Joel Fine: Well, with commercial multifamily, the appreciation is embedded in the improvement to net operating income. It’s different from single families where appreciation is all about the comparable sales. If you’ve got a three-bedroom two-bath and your neighbor has a three-bedroom two-bath, you’re not going to get much more than your neighbor no matter what you do to the property, no matter how much rent you can get. But on a commercial multifamily property, if you can increase the rents and increase the net operating income, you can increase the value of the property, it’s almost linear. If you double the NOI, the net operating income, you can almost double the value of the property. For us, that’s what it’s all about. We can force appreciation by improving the property, by renovating, upgrading the tenant base, increasing rents, and thereby increasing the net operating income. That creates the appreciation so we don’t have to count on market appreciation. What we’re counting on is our ability to force that appreciation and then derive the benefits from it.

Ash Patel: Was your exit cap rate lower than your entrance cap rate?

Joel Fine: No. We always underwrite for a higher exit cap rate. It’s a more conservative thing to do. That particular property, I think we bought it 4.25% cap rate, which isn’t bad for Austin. In Austin, three and a half is not uncommon. But we bought it at 4.25 and I think we underwrote for 4.75% cap rate. It works out to about point 1% per year, which is roughly where we like to be.

Ash Patel: It’s very conservative underwriting. Good for you on that. Do you have a waterfall structure? If let’s say the cap rate is even lower when you exit and the appreciation is just through the roof.

Joel Fine: We haven’t put a waterfall structure on any of our multifamily value-adds. But the one land deal that I syndicated, I did put a waterfall again. That one, we have a 10% pref and then I think it’s something like 70/30 up to 20%, and then 50/50 after 20%. We figured, if we can deliver a 20% IRR to our investors, that’s pretty awesome. We all can be dancing in the streets. At that point, we’ll take a little bit more of the top-line as an incentive, as a reward for all of us for doing better than that.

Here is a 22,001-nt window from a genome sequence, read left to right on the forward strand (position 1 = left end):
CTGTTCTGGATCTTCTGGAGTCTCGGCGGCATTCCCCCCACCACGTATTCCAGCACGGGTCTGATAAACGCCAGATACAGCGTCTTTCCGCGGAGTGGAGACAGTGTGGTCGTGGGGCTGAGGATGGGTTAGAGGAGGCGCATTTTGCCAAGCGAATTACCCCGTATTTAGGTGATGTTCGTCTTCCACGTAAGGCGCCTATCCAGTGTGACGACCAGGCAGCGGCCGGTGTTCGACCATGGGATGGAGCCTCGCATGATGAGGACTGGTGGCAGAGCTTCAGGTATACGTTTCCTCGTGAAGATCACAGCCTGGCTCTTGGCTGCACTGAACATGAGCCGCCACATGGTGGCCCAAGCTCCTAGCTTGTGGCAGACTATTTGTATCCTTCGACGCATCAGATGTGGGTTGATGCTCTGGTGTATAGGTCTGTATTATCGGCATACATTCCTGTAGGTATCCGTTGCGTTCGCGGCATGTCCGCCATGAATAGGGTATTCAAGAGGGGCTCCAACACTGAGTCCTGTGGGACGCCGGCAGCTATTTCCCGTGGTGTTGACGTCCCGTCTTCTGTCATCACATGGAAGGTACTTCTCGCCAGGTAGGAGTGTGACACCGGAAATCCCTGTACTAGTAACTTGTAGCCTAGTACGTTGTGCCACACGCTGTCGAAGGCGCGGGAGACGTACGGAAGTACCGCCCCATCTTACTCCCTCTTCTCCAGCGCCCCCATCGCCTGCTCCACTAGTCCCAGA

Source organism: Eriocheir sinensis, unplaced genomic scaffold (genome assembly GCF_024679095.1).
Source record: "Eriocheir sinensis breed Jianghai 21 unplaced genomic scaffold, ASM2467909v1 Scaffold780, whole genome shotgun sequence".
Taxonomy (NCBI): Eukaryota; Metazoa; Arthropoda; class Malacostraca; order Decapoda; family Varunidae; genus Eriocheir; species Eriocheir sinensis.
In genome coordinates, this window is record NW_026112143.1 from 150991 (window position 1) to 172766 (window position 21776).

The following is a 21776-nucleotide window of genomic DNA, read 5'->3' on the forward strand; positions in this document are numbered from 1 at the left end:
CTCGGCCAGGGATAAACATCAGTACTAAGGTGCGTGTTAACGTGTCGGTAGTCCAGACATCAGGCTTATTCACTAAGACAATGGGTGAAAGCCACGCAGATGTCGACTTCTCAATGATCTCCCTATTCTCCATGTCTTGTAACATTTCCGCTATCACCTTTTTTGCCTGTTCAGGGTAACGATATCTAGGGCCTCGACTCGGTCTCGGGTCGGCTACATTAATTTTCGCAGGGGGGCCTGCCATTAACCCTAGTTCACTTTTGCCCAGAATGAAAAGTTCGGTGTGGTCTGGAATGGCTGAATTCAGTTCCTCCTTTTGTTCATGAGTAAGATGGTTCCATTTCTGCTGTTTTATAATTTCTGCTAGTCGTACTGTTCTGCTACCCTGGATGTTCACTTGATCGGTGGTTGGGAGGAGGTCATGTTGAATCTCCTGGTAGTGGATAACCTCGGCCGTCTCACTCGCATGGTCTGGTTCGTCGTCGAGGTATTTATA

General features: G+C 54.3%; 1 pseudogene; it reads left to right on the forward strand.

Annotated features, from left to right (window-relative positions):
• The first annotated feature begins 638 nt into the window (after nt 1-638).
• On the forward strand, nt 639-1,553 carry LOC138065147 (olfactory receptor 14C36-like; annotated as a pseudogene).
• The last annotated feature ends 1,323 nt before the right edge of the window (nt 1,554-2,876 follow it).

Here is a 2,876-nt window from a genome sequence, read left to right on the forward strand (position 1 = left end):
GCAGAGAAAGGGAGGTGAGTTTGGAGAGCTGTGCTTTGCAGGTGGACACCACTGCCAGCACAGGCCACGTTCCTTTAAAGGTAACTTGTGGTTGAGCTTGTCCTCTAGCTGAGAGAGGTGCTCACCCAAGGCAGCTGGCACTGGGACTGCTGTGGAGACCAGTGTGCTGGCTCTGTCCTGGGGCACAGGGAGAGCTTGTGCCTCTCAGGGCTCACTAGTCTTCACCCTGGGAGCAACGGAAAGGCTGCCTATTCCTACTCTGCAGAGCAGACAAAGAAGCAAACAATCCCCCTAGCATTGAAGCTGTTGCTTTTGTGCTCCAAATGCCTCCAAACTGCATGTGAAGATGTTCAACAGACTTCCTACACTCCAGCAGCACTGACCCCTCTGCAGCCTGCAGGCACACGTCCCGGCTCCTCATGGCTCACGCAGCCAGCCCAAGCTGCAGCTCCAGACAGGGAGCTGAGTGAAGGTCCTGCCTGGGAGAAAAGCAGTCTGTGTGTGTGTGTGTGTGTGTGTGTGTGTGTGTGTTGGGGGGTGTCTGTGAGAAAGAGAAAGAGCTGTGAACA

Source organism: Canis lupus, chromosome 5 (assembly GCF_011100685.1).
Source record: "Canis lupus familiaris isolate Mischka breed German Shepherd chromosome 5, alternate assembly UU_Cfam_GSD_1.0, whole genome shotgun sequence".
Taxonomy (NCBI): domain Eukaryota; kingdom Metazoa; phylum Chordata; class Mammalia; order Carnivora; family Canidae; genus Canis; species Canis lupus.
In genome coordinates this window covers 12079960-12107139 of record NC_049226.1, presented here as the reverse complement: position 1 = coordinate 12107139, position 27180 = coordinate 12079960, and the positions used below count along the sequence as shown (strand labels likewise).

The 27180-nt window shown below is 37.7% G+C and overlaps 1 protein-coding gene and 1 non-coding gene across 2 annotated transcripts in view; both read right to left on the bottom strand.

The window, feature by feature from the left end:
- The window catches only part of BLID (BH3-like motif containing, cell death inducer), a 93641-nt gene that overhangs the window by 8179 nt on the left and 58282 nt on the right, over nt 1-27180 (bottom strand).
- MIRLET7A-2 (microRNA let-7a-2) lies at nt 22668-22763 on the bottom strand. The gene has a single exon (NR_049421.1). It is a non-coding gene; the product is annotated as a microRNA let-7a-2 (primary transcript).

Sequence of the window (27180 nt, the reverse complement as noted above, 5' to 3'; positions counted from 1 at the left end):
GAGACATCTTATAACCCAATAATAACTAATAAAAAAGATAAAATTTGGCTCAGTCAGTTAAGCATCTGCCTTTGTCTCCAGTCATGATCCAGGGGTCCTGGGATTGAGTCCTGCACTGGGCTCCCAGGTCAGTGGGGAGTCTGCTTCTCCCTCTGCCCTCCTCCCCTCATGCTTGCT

Ash Patel: Joel, what is your best real estate investing advice ever?

Joel Fine: Best advice. I would say if you’re trying to get into the business, be ready to partner up. One of my limiting beliefs that took me a while to get over was I thought I had to do things on my own. When I was buying the little stuff, the duplexes and triplexes, I thought, “Okay, whatever I’m going to buy, I have to be able to afford to buy on my own.” Now I was dealing with debt, I was getting bank loans, but for everything I bought, I would have to come up with 25% of the purchase price. Once I broke through that limiting belief and decided I could partner up, suddenly I could buy much bigger assets, because I didn’t have to come in with 25% of the purchase price. I could come in with a much smaller number, maybe one or 2%. My other co-sponsors would come up with a little bit of it and then my passive investors would come up with the rest of the down payment, that would get us to 25 or 30%, the bank would do the rest. But the key thing is, by partnering up, both with other sponsors and limited partners, that enabled me to scale up substantially and buy a very different class of properties.